Following Jigsaw's grisly demise, Mark Hoffman is commended as a hero, but Agent Strahm is suspicious, and delves into Hoffman's past. Meanwhile, another group of people are put through a series of gruesome tests.
As a deadly battle rages over Jigsaw's brutal legacy, a group of Jigsaw survivors gathers to seek the support of self-help guru and fellow survivor Bobby Dagen, a man whose own dark secrets unleash a new wave of terror.
When Kimberly has a violent premonition of a highway pileup she blocks the freeway, keeping a few others meant to die, safe...Or are they? The survivors mysteriously start dying and it's up to Kimberly to stop it before she's next.
Bodies are turning up around the city, each having met a uniquely gruesome demise. As the investigation proceeds, evidence points to one suspect: John Kramer, the man known as Jigsaw, who has been dead for ten years.
Callum Keith Rennie
When detective Eric Matthews is called to a crime scene of a victim of Jigsaw, he finds a lead to the place where he is hidden. Once there, he realizes that Jigsaw trapped his son Daniel Matthews with three women and four men in a shelter, and they are inhaling a lethal nerve gas. If they do not use an antidote within two hours, they will die. Eric follows with increasing desperation the death of each member of the group in monitors, while trying to convince Jigsaw to release his son. Written by
Claudio Carvalho, Rio de Janeiro, Brazil
When shooting the Needle Pit scene a handful of real needles fell into the pit thus causing the crew to halt filming and find the needles before filming could commence. Therefore they were literally searching for needles in a needle pit. See more »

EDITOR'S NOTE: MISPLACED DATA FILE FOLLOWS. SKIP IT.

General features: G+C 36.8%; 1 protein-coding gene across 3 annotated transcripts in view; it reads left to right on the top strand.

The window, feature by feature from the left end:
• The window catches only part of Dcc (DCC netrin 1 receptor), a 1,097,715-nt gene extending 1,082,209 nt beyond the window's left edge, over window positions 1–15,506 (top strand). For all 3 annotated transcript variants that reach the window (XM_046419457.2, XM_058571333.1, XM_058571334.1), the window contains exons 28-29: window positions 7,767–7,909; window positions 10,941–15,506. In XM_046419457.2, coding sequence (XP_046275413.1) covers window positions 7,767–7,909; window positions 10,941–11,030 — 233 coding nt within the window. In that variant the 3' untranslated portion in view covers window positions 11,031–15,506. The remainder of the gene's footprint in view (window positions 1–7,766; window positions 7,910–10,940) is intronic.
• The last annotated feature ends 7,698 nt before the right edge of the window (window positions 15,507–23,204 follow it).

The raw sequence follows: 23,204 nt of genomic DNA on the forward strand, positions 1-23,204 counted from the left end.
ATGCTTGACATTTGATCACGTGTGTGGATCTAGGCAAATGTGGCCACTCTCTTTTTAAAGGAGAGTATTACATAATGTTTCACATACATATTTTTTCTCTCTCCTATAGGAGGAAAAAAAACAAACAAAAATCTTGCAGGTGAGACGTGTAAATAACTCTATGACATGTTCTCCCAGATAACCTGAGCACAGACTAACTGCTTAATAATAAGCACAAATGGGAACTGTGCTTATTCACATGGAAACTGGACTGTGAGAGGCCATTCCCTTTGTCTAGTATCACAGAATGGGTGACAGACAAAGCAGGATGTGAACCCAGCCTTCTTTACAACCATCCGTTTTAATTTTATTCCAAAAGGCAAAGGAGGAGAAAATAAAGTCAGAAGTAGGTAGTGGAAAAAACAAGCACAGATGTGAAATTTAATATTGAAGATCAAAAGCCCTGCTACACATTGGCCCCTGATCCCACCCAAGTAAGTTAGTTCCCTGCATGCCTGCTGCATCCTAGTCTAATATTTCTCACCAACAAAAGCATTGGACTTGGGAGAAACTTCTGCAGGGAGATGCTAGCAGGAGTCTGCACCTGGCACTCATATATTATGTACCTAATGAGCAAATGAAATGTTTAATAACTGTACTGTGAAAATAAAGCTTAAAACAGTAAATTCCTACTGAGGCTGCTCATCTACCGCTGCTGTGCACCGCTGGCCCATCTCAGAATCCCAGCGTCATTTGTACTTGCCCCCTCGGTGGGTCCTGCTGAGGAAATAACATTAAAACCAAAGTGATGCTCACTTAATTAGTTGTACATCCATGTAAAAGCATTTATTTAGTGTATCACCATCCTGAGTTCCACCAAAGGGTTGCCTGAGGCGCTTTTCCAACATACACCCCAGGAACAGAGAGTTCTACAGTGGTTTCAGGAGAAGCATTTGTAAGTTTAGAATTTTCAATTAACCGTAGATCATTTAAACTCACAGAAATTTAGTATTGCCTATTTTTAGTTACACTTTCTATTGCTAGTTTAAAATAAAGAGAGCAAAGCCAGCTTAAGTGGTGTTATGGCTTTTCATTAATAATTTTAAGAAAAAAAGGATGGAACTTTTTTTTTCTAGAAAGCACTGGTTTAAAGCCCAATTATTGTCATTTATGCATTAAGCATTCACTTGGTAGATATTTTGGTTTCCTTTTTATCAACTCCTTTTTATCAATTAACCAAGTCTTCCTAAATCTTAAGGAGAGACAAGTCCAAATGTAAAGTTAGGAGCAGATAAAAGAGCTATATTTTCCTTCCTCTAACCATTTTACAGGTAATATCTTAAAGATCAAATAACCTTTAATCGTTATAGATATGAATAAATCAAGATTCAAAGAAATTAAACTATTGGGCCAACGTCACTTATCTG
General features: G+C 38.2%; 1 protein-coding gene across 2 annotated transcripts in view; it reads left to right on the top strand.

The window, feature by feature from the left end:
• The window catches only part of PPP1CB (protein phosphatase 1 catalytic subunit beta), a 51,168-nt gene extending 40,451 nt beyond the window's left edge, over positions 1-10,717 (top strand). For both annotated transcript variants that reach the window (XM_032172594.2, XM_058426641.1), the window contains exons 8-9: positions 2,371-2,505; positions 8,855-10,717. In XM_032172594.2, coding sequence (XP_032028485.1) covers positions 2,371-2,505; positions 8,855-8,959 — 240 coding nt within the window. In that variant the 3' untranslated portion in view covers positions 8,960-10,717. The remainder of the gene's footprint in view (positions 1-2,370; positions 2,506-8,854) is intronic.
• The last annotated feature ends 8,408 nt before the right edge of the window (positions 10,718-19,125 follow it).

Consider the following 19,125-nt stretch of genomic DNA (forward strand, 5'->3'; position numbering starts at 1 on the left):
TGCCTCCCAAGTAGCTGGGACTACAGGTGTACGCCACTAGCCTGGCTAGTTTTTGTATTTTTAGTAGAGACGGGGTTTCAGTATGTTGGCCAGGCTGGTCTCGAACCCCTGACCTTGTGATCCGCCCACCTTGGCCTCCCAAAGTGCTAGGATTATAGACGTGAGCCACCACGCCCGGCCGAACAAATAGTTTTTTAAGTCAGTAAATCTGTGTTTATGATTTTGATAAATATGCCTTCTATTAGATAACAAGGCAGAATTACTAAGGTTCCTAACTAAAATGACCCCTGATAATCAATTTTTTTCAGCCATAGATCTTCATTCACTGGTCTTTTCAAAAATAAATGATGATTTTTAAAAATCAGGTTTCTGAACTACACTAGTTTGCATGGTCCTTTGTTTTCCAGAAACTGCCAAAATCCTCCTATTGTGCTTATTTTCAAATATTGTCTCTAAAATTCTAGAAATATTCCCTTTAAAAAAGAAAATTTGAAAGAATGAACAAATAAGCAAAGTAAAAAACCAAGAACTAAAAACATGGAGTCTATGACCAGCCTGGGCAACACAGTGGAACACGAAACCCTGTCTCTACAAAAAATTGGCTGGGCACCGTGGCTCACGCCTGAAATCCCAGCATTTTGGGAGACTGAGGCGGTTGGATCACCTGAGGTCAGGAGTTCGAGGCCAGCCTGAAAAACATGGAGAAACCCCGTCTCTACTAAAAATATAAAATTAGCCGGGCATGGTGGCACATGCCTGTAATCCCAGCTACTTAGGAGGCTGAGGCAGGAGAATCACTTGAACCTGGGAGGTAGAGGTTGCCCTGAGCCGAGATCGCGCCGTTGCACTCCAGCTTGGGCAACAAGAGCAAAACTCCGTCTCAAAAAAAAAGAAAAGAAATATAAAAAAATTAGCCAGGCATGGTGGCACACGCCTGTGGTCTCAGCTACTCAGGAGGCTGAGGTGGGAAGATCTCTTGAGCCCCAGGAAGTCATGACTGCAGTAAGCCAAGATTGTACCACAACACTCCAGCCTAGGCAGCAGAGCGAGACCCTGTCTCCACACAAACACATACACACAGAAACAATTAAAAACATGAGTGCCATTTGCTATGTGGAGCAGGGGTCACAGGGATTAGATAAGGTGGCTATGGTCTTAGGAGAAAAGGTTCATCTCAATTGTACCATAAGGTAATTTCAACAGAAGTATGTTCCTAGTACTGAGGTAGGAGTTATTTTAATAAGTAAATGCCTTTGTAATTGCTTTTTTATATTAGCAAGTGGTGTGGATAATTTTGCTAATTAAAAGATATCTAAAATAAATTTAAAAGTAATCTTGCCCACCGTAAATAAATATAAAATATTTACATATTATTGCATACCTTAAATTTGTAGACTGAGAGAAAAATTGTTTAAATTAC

(at around 35 mins) When they discover Obi's envelope, the knife's position on the envelope shifts between shots. See more »
Why is it that so many critics, movie-goers and film patrons see such bold and unique forms of film as nothing but bloody and un-needed garbage? Isn't it about time to enter the age of the modern horror film, and to realize that audiences these days have already seen it all when it comes to the horror movie, so one-of-a-kind ideas such as the SAW series should be seen as a much needed godsend to the film industry. They say that this is what is takes to scare people these days: untrue. Take the original Texas Chainsaw Massacre for instance, upon close examination, one can notice that it is essentially a bloodless film. So what is it about such movies that scare us? Well, it's the idea, the cinematography, and the boldness to plant such a terrifying seed into the world of movies. It isn't a man sawing his foot off or a man being set on fire that scares audiences, it's the fact that it has NEVER...EVER been done before on the big screen that engulfs the audience into a trance-like cloak of fear over a movie. The people who conjure these ideas for movies are not on the mindset to create something for the SOLE PURPOSE of making someone cringe and fray, they want to be their own level, nay, rank of movies for others to, essentially, build off of. Are SAW and SAW II the last of their kind? By no means, if anything they are merely predecessors of the film noir that is going to eventually rise into the R-rated spectrum. Forgive me for not stressing on the movie's actual content, but I feel it is the very ideas behind SAW that make us have to see it for ourselves. And I highly recommend those of you skeptical about it to do so. Will you be frightened? Yes. Will you see things never before shined onto the screen? Yes. And will you leave the darkness of the theater in a sense that you have witnessed movie history unfold before your eyes? YES.
204 of 388 people found this review helpful.
Was this review helpful to you?
| Report this